(WCW Saturday Night, 27.03.1999)
* It’s Beloved WCW Jobber Time, as Darsow in his final gimmick in the “Big Two”, that of an avid, loudmouthed golfer, up against LIGHTNING FOOT, who walks to the ring with no gestures at all, and a completely blank look on his face. See, at least Darsow has a shit gimmick but WORKS IT, y’know? Dude is talking shit to the crowd, waving his clubs around, etc. He’s wearing a t-shirt & black pants and is washed up at 38, but he’s putting effort into his act.

Darsow throws some mocking “karate kicks” and takes a swing at a fan in the stands, then walks into the armbar/thigh-kick thing and even takes a BACKFIST, as LIGHTNING FOOT is channeling Aja Kong tonight. Darsow dodges a big kick and chokes away as Scott Hudson dares suggest that a win over SCOTTY RIGGS qualifies as built momentum, but I guess LIGHTNING FOOT also took out the Disciple & Sonny Onoo/The Cat, so there you go. Shit, they had this guy on PAY PER VIEW in 1999? WCW really HAD given up! Darsow hits more 1980s WWF offense.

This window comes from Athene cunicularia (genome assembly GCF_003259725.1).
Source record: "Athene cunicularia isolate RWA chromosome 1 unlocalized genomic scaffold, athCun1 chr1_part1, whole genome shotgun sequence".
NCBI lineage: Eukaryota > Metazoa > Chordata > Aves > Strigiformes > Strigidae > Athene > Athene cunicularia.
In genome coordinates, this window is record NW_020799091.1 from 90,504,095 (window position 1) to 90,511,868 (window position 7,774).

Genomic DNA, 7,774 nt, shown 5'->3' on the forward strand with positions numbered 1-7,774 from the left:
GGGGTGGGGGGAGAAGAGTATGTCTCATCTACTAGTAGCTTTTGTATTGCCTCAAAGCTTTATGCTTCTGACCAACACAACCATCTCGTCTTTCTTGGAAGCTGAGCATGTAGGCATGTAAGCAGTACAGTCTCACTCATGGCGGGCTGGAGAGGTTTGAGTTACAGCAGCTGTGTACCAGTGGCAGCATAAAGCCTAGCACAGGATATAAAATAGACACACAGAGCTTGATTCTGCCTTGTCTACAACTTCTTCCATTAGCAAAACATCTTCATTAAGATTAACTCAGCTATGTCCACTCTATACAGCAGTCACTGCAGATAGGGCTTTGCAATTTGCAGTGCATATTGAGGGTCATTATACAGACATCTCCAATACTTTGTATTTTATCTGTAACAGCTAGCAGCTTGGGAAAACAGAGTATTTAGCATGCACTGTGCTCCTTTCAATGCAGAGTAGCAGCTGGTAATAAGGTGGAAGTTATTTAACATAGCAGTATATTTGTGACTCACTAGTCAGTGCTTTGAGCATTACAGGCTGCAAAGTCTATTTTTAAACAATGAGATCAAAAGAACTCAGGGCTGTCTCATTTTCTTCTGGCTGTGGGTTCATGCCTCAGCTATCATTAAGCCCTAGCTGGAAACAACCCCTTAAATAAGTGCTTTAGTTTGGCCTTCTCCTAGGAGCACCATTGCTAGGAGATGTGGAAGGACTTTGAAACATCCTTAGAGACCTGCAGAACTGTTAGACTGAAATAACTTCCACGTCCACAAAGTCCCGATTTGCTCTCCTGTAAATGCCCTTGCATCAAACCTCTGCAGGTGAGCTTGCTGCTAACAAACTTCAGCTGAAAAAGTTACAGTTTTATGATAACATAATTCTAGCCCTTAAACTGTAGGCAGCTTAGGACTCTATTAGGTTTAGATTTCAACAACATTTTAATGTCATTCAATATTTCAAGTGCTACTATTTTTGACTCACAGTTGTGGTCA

Darsow takes a small package, but hits a clothesline for two, and does a neck-crank then calls a ringside fan “A stinkin’ idiot!”. God I love this man. He misses a charge and takes a legsweep, then LIGHTNING FOOT hits a clothesline & a spinkick, but puts his head down and gets slugged and eats a backdrop suplex. Darsow with “The Barely Legal” (a hammerlock from behind), but lets go and gets a PUTTER, but LIGHTNING FOOT kicks it in half, jerseys him, and hits a Spin Kick for the win (4:23). And now he actually gets PROMO TIME, revealing why nobody ever gave it to him, as he has a gravelly yet high-pitched voice talking about how he’s “The toughest guy… in this business!” and calls out Meng, saying he just made some mistakes “but I LEARN from my mistakes”. Ooh boy, that was dreadful.